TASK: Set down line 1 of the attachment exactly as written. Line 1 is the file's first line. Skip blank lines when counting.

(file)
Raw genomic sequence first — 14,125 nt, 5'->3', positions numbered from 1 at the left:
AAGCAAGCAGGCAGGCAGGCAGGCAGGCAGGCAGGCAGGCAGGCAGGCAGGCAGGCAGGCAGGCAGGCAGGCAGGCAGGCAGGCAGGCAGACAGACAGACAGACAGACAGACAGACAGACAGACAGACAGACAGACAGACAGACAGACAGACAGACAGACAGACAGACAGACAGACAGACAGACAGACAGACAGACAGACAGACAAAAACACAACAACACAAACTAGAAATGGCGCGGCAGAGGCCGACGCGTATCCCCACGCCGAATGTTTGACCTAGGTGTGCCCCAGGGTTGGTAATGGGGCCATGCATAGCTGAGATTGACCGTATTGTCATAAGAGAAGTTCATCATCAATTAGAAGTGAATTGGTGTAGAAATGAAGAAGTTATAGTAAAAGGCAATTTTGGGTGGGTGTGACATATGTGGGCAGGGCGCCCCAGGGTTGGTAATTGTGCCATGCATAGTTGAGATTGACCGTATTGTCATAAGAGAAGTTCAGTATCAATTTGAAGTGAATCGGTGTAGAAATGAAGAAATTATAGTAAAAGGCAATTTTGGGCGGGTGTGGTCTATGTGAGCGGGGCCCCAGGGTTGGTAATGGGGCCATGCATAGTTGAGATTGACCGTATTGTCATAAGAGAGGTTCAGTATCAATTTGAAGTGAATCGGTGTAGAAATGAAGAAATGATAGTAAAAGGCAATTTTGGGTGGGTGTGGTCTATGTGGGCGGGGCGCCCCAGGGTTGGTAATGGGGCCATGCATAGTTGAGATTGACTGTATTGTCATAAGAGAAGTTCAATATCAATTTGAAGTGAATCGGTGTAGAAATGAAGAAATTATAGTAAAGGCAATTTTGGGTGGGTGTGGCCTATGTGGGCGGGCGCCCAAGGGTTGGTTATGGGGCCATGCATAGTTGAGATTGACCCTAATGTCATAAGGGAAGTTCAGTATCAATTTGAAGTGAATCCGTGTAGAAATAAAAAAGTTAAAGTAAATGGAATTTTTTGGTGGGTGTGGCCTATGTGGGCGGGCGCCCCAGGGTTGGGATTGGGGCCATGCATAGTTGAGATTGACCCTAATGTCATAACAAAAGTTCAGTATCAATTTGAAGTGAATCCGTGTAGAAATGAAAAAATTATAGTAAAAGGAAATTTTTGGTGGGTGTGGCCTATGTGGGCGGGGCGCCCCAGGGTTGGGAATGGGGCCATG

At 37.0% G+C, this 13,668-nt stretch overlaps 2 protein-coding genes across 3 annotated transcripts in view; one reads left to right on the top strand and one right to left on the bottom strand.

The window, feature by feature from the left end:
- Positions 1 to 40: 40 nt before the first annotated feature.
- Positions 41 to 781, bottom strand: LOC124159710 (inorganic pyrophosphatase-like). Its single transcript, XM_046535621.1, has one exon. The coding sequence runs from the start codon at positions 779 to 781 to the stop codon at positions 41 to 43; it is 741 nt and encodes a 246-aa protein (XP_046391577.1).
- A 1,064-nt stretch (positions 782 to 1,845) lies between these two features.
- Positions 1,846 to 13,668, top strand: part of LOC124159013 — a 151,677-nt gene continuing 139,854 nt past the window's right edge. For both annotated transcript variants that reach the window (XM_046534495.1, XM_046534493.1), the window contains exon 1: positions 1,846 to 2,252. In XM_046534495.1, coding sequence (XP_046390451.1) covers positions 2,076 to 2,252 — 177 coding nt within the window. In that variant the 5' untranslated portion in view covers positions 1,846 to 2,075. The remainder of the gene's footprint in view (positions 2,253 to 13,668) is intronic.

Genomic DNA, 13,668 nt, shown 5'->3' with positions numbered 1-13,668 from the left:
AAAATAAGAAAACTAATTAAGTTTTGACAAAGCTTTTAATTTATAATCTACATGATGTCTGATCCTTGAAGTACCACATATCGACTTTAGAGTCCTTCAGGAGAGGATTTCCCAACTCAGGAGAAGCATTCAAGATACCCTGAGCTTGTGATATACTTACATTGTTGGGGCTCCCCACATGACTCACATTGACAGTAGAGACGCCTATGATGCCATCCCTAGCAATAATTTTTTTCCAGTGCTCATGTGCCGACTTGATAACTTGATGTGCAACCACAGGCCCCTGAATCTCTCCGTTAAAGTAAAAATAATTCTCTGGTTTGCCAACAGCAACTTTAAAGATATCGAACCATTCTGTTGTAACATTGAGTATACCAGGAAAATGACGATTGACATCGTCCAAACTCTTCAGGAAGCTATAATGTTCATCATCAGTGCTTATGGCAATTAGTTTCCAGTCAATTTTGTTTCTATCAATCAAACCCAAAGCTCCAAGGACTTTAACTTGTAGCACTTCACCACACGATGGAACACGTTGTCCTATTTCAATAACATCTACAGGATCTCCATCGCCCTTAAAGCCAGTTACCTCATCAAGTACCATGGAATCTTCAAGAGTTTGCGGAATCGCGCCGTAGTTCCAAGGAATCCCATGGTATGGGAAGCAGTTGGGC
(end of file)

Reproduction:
Raw genomic sequence first — 14,125 nt, 5'->3', positions numbered from 1 at the left: